Right now, Virginia lawmakers are trying to find ways to keep kids safer in schools.
One effort is through the work of a bipartisan group of delegates.
The 21 lawmakers — 11 Republicans and 10 Democrats — have been tasked with reviewing state and local policy on school safety and making recommendations for consideration by the General Assembly during the 2019 Session.
The group will specifically focus on things like strengthening emergency preparedness, deploying additional security personnel and developing prevention protocols.
The committee will not discuss issues related to guns or broader behavioral health policy that are being considered by other commissions or standing committees.
Since the select committee launched in March, lawmakers have been visiting schools across the commonwealth to see firsthand what improvements can be made.
On Tuesday, Del. Luke Torian (D-Prince William) toured Vernon John Middle School, Petersburg High School, Carter G. Woodson Middle School and Hopewell High School.
Torian, a member of the select committee, was joined by Del. Riley Ingram (R-Hopewell) and Del. Lashrecse Aird (D-Petersburg).
“When students recognize that they are in a safe environment, it enhances the learning opportunity,” said Torian. “And they’re less distracted by the vulnerabilities of being at risk.”
Torian’s first stop of the day was Petersburg High School, which was built in 1974.
“Obviously with the facility being built back in 1974, and this is 2018, there are some vulnerabilities and we wanted to learn what were the exposures and what were the vulnerable areas here,” he said.
Torian complimented the staff and security personnel for creating a secure environment, despite the aging building.
Aird said, after touring Petersburg High School, the most noticeable need is additional staff and less strain on school resource officers.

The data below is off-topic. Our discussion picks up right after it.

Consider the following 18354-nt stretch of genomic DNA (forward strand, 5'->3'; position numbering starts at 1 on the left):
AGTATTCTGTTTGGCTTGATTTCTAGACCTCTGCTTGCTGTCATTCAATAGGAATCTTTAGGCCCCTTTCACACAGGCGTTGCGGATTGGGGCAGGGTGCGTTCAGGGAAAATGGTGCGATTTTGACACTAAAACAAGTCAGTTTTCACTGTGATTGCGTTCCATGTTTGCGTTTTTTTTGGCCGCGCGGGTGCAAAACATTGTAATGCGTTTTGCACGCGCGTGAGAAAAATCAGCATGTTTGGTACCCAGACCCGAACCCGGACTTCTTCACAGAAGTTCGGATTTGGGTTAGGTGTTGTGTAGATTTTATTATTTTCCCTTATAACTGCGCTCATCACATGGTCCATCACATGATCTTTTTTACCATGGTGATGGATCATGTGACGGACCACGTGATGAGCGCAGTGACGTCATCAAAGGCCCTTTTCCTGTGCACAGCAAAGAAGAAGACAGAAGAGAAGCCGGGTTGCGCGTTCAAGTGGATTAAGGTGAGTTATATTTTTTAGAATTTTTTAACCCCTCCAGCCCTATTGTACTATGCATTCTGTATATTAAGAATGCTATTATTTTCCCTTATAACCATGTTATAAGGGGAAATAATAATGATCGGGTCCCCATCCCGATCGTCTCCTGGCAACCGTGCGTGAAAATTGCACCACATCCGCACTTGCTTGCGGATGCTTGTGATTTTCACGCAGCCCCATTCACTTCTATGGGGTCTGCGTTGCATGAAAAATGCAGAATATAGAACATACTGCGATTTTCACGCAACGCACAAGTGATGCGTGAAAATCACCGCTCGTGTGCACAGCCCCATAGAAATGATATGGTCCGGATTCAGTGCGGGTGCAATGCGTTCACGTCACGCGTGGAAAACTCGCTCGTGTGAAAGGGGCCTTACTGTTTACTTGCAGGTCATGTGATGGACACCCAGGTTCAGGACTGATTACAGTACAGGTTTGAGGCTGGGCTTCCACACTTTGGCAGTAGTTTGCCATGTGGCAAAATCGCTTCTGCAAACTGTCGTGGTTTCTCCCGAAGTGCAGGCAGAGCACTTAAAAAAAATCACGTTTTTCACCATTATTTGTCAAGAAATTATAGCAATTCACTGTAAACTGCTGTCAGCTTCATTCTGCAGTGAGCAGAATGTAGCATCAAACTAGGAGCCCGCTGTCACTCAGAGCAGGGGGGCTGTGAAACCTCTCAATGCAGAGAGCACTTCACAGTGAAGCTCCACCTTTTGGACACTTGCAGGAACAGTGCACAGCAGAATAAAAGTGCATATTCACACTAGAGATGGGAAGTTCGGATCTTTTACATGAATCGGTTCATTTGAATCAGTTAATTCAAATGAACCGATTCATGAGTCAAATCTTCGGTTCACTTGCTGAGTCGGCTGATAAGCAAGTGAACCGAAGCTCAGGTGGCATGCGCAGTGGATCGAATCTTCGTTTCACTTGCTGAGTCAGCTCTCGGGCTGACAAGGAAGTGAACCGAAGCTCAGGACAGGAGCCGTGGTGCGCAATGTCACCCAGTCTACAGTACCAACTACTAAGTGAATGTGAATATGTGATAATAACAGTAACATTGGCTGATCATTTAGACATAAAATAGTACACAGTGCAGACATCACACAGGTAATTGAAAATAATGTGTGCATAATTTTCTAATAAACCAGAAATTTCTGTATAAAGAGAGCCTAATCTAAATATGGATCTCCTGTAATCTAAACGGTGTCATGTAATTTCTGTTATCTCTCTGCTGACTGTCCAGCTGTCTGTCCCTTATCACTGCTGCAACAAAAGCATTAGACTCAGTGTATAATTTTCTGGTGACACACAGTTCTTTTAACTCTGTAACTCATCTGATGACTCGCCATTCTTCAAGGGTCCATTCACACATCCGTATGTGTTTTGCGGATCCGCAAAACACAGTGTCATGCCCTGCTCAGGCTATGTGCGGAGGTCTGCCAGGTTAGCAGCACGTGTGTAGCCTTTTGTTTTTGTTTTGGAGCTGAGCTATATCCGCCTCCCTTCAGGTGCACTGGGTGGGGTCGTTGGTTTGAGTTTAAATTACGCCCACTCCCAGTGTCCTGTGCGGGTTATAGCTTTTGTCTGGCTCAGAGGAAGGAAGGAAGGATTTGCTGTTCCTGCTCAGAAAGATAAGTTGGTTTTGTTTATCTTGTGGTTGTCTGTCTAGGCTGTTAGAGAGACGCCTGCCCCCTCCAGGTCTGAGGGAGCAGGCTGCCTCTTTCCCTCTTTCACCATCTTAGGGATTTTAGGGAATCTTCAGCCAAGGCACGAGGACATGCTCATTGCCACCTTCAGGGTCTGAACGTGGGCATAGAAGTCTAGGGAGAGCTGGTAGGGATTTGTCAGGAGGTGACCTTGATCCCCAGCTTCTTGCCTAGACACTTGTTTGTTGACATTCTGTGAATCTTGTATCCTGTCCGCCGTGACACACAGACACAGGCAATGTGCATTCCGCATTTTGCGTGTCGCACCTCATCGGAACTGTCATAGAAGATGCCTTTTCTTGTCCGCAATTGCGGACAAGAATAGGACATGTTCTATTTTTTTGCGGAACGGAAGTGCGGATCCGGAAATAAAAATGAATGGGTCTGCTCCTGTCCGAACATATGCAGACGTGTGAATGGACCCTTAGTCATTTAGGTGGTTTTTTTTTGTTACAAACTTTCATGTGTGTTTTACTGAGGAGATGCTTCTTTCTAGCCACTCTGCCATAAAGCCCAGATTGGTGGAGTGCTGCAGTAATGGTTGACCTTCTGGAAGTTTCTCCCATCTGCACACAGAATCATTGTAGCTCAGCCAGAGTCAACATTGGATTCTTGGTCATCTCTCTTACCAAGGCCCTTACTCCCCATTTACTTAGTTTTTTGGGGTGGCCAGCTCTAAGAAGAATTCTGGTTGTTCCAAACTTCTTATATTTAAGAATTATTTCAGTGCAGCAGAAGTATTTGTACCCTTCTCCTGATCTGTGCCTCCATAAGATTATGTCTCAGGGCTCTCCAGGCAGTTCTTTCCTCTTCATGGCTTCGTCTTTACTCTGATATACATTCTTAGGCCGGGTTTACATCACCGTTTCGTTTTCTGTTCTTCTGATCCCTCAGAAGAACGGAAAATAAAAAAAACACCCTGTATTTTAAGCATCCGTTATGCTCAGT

“I think that is worse than having a lack of cameras or the infrastructure in place,” she said. “Having someone to respond immediately during a public safety incident is critical.”
At Hopewell High School, Ingram said his main concern is securing all access points.
“I think that it’s our job to do everything within our power to make sure that the kids are safe,” he said.
Ingram said it’s important for lawmakers to actually visit the schools because their recommendations will carry a big impact.
“We’re the one that does a lot of the funding for the schools,” he said.
Ingram pointed out House-led efforts in the past like successful legislation allowing school systems to hire retired police officers for school security and creating a fund targeting upgrades to school security like hallway cameras and buzz-in systems.
How gun laws play into school safety has been a hot topic in Virginia and across the country, but it will not be part of the select committee’s work.
However, the debate will make its way to the State Capitol soon.
A National School Walkout protest is planned for April 20, the 19th anniversary of the Columbine shooting.
Local students have gotten permission to hold a rally on the steps of the Capitol.
A Facebook invite for the event says students will be walking out of school at 10 a.m. “in protest of the government’s inaction and inability to address school shootings and gun violence.” After a pre-rally at Brown’s Island at noon they will make their way to Capitol Square.
They said not enough was done during the last General Assembly session when it comes to guns. That’s why they are spending the next several months trying to come up with solutions to present during the next session.
Delegates Eileen Filler-Corn (D-Fairfax) and Kathleen Murphy (D-Fairfax) will co-chair that task force.